In general, there is a strong correlation between the group of abiotically synthesized amino acids (Eigen and Schuster, 1979; Miller, 1987) and the risk of their confusion with a complementary partner. In 16 out of 32 anticodon pairs, complementary anticodons are easily distinguished under any of the four tRNA recognition scenarios (Table 3). Remarkably, all abiotically synthesized amino acids (that is, Ala, Gly, Asp, Val, Leu, Glu, Ser, Ile, Thr and Pro) fall into this group. To achieve this by chance alone is exceedingly improbable.
Origin of the two modes of tRNA recognition is consistent with the stereochemical affinity of amino acids to their own coding triplets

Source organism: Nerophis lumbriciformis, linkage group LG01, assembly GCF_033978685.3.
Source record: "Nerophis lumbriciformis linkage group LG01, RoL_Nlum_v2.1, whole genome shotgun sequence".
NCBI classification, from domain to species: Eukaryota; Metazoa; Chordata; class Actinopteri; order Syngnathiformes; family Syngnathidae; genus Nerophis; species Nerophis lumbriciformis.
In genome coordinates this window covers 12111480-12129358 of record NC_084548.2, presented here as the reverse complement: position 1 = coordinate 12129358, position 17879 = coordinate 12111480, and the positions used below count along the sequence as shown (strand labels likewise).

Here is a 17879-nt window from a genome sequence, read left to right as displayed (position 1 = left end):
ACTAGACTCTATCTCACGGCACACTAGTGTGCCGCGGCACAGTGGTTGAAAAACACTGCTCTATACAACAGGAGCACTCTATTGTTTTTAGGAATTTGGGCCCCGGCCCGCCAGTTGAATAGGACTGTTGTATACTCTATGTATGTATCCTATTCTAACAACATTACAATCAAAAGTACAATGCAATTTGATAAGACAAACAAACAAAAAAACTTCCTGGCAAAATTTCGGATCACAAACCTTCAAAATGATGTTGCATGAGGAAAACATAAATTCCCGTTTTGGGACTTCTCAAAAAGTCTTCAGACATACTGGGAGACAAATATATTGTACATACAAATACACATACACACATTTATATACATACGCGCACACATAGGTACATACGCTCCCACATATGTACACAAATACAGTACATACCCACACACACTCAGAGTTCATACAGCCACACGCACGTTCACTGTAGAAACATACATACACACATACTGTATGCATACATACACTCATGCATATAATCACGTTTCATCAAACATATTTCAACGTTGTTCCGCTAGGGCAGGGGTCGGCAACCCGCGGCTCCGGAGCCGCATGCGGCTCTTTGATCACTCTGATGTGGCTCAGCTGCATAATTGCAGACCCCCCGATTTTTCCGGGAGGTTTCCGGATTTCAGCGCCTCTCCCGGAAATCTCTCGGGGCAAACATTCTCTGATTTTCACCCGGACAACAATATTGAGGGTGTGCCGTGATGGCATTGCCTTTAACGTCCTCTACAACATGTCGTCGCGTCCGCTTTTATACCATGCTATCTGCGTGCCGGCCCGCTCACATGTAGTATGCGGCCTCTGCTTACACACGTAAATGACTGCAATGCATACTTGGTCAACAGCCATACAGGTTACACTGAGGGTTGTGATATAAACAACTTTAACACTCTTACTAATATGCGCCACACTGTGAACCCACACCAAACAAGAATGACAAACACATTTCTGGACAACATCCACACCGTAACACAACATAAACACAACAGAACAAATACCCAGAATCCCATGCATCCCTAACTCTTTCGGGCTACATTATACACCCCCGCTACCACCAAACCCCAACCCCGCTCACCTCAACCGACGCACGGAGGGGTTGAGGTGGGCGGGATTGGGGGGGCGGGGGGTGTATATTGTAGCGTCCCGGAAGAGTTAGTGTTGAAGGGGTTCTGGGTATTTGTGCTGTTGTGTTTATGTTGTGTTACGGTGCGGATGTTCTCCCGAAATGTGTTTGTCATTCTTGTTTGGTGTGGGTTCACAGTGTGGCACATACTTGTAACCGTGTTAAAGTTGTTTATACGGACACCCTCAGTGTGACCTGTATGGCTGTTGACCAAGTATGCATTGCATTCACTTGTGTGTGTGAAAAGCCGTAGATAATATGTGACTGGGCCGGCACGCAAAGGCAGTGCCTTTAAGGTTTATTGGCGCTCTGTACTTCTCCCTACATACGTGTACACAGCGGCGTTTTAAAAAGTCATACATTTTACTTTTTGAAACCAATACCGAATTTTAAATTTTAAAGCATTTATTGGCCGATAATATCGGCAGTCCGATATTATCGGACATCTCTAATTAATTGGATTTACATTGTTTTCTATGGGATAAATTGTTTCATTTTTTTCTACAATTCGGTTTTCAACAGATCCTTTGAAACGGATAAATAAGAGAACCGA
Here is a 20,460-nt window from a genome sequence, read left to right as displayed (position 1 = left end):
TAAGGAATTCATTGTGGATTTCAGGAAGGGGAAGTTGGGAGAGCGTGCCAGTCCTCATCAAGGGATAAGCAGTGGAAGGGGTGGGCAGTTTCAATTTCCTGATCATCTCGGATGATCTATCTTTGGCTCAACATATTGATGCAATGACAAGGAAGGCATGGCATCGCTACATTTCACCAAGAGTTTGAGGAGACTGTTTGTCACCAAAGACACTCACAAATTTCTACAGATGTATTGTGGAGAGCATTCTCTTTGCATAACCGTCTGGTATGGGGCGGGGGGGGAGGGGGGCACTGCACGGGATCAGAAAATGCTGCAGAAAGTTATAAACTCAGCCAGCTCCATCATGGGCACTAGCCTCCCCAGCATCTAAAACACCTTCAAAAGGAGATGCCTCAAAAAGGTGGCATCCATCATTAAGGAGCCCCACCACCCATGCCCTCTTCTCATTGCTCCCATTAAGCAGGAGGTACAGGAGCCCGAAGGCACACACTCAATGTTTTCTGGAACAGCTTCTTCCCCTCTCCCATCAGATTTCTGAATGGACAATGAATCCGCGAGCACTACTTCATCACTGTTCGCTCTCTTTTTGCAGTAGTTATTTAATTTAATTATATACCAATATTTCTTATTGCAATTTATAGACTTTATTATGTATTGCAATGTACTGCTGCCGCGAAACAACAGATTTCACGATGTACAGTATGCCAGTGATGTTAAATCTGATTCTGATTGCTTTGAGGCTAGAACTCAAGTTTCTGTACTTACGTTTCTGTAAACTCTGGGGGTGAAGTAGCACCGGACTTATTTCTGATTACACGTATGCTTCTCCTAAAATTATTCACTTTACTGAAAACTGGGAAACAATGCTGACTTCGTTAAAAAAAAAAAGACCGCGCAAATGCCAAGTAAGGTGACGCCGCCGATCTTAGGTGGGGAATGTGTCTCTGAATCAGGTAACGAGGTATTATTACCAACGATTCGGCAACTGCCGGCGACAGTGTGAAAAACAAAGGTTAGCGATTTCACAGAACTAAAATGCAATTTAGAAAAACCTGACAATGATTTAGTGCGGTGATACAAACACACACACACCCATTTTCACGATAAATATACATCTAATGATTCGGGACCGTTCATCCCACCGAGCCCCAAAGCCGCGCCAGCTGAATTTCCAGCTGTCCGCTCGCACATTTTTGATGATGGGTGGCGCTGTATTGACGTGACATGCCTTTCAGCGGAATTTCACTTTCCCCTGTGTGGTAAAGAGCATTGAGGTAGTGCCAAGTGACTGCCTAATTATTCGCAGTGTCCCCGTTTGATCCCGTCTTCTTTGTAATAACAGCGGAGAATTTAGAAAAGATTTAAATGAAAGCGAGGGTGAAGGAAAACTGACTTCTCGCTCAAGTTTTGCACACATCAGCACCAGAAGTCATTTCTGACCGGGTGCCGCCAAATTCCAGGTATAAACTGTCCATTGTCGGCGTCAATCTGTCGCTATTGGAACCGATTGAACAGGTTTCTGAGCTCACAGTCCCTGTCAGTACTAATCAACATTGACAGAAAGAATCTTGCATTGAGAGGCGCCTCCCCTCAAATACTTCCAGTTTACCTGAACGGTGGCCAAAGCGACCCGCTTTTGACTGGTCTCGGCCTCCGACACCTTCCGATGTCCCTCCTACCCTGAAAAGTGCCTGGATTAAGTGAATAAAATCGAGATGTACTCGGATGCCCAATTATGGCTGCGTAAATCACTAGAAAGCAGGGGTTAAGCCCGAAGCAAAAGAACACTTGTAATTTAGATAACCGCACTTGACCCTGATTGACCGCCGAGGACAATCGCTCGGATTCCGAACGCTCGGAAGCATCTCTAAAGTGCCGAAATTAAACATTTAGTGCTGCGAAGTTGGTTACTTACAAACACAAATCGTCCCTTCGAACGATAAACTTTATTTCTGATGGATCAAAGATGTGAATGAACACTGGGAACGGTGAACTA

In pools of RNA aptamers that were selected from presumably random sequences to bind to specific amino acids, the aa-binding sites contained cognate codons and/or anticodons at frequencies considerably greater than expected (Caporaso et al., 2005; Yarus et al., 2005). This striking association was reported for seven amino acids: Arg, Trp, His, Tyr, Ile, Leu and Phe. Nonspecific aptamers with cognate triplets and an affinity to the hydrophobic l-valine side chain have also been selected (Majerfeld and Yarus, 1994).